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The Official Guide for GMAT Review, 11th Edition Paperback – Unabridged, August 1, 2005

ISBN-13: 978-0976570905 ISBN-10: 0976570904 Edition: 11th Edition

Price: $10.00
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--This text refers to an alternate Paperback edition.

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Product Details

  • Series: Full program
  • Paperback: 832 pages
  • Publisher: Graduate Management Admission Council; 11th Edition edition (August 1, 2005)
  • Language: English
  • ISBN-10: 0976570904
  • ISBN-13: 978-0976570905
  • Product Dimensions: 10.9 x 8.6 x 1.4 inches
  • Shipping Weight: 3.4 pounds
  • Average Customer Review: 4.3 out of 5 stars  See all reviews (199 customer reviews)
  • Amazon Best Sellers Rank: #55,141 in Books (See Top 100 in Books)

Editorial Reviews

From the Back Cover


Real Questions - Real Answers - Real Experience

The only book on the market written by the creators of the GMAT® exam.

With real GMAT® questions from previous GMAT® exams, this new edition contains more than 800 multiple-choice questions, plus a brand-new diagnostic section to help you pinpoint your skill level so you can focus your test preparation.

  • More than 800 practice questions with answers and detailed explanations
  • New grammar review covering concepts tested on the GMAT® Verbal section
  • Comprehensive math review of the topics tested on the GMAT® Quantitative section
  • Actual essay topics, sample responses, and scoring information
  • Insights into the GMAT® exam that debunk test-taking myths
  • Real questions from past GMAT® tests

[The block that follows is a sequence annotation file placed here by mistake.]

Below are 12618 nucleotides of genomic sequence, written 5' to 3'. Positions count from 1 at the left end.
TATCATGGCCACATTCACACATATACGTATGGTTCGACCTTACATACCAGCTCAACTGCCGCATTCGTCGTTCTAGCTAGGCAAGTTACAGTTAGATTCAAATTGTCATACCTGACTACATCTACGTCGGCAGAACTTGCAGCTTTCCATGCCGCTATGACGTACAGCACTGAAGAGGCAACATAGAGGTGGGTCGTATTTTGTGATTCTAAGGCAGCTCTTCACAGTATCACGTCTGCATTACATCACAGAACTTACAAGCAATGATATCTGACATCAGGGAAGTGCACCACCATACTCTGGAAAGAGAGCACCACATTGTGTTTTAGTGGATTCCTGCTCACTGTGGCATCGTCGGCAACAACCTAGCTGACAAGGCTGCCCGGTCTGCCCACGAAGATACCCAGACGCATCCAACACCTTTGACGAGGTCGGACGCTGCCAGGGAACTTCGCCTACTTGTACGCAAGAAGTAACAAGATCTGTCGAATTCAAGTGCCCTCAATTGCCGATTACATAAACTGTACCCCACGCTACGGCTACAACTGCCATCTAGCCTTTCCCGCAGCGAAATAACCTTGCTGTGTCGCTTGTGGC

• NEW diagnostic section helps you assess where to focus your test-prep efforts
  • NEW organization of questions in order of difficulty saves study time

The only study guide with 800 real GMAT® questions —and their answers— by the creators of the test.

GMAC®, GMAT®, GMAT CAT®, Graduate Management Admission Council® and Graduate Management Admission Test®, are registered trademarks of the Graduate Management Admission Council® (GMAC®). --This text refers to an alternate Paperback edition.

About the Author

Graduate Management Admission Council®
A Champion of Graduate Management Education

The organization now called the Graduate Management Admission Council® (GMAC®) began in 1953 as an association of nine business schools whose goal was to develop a standardized test to help business schools select qualified applicants. was taken just over 2,000 times; in recent years Graduate Management Admission Test®, or GMAT®, has been taken more than 200,000 times annually. Initially used in admissions by 54 schools, the GMAT® is now used by more than 1,500 schools and 1,800 programs.